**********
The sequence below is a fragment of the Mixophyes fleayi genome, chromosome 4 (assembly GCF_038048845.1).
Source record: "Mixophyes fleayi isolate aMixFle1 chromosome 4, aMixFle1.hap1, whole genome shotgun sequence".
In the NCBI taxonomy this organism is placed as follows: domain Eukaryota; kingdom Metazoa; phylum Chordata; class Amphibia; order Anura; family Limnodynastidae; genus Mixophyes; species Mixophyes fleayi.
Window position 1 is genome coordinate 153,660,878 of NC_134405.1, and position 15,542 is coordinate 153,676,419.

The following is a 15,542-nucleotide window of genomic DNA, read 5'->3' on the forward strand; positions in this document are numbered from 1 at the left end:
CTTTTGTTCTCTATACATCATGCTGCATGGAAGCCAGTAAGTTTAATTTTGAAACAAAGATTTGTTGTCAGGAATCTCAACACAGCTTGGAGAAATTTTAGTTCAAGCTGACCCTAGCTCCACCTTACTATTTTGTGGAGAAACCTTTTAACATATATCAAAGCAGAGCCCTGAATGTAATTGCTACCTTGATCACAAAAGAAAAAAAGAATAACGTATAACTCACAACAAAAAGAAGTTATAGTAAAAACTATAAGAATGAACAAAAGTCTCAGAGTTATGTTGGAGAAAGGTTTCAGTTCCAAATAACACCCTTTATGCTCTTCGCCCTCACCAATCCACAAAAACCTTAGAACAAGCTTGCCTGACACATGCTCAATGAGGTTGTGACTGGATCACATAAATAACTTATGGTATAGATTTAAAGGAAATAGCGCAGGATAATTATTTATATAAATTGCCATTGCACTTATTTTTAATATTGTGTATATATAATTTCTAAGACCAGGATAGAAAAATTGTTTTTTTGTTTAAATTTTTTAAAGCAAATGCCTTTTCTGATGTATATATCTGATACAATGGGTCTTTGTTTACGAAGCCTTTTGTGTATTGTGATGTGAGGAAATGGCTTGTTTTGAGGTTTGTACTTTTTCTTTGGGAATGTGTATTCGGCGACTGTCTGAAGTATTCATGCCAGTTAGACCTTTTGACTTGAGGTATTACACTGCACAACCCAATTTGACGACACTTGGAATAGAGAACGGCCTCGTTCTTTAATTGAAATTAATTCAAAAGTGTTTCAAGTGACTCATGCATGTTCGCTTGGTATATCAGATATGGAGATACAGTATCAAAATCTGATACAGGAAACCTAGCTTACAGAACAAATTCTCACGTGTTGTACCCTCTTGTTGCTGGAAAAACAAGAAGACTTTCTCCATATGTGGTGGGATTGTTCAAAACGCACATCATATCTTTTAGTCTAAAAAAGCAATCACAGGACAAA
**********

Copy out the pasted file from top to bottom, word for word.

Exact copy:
The sequence below is a fragment of the Mixophyes fleayi genome, chromosome 4 (assembly GCF_038048845.1).
Source record: "Mixophyes fleayi isolate aMixFle1 chromosome 4, aMixFle1.hap1, whole genome shotgun sequence".
In the NCBI taxonomy this organism is placed as follows: domain Eukaryota; kingdom Metazoa; phylum Chordata; class Amphibia; order Anura; family Limnodynastidae; genus Mixophyes; species Mixophyes fleayi.
Window position 1 is genome coordinate 153,660,878 of NC_134405.1, and position 15,542 is coordinate 153,676,419.

The following is a 15,542-nucleotide window of genomic DNA, read 5'->3' on the forward strand; positions in this document are numbered from 1 at the left end:
CTTTTGTTCTCTATACATCATGCTGCATGGAAGCCAGTAAGTTTAATTTTGAAACAAAGATTTGTTGTCAGGAATCTCAACACAGCTTGGAGAAATTTTAGTTCAAGCTGACCCTAGCTCCACCTTACTATTTTGTGGAGAAACCTTTTAACATATATCAAAGCAGAGCCCTGAATGTAATTGCTACCTTGATCACAAAAGAAAAAAAGAATAACGTATAACTCACAACAAAAAGAAGTTATAGTAAAAACTATAAGAATGAACAAAAGTCTCAGAGTTATGTTGGAGAAAGGTTTCAGTTCCAAATAACACCCTTTATGCTCTTCGCCCTCACCAATCCACAAAAACCTTAGAACAAGCTTGCCTGACACATGCTCAATGAGGTTGTGACTGGATCACATAAATAACTTATGGTATAGATTTAAAGGAAATAGCGCAGGATAATTATTTATATAAATTGCCATTGCACTTATTTTTAATATTGTGTATATATAATTTCTAAGACCAGGATAGAAAAATTGTTTTTTTGTTTAAATTTTTTAAAGCAAATGCCTTTTCTGATGTATATATCTGATACAATGGGTCTTTGTTTACGAAGCCTTTTGTGTATTGTGATGTGAGGAAATGGCTTGTTTTGAGGTTTGTACTTTTTCTTTGGGAATGTGTATTCGGCGACTGTCTGAAGTATTCATGCCAGTTAGACCTTTTGACTTGAGGTATTACACTGCACAACCCAATTTGACGACACTTGGAATAGAGAACGGCCTCGTTCTTTAATTGAAATTAATTCAAAAGTGTTTCAAGTGACTCATGCATGTTCGCTTGGTATATCAGATATGGAGATACAGTATCAAAATCTGATACAGGAAACCTAGCTTACAGAACAAATTCTCACGTGTTGTACCCTCTTGTTGCTGGAAAAACAAGAAGACTTTCTCCATATGTGGTGGGATTGTTCAAAACGCACATCATATCTTTTAGTCTAAAAAAGCAATCACAGGACAAA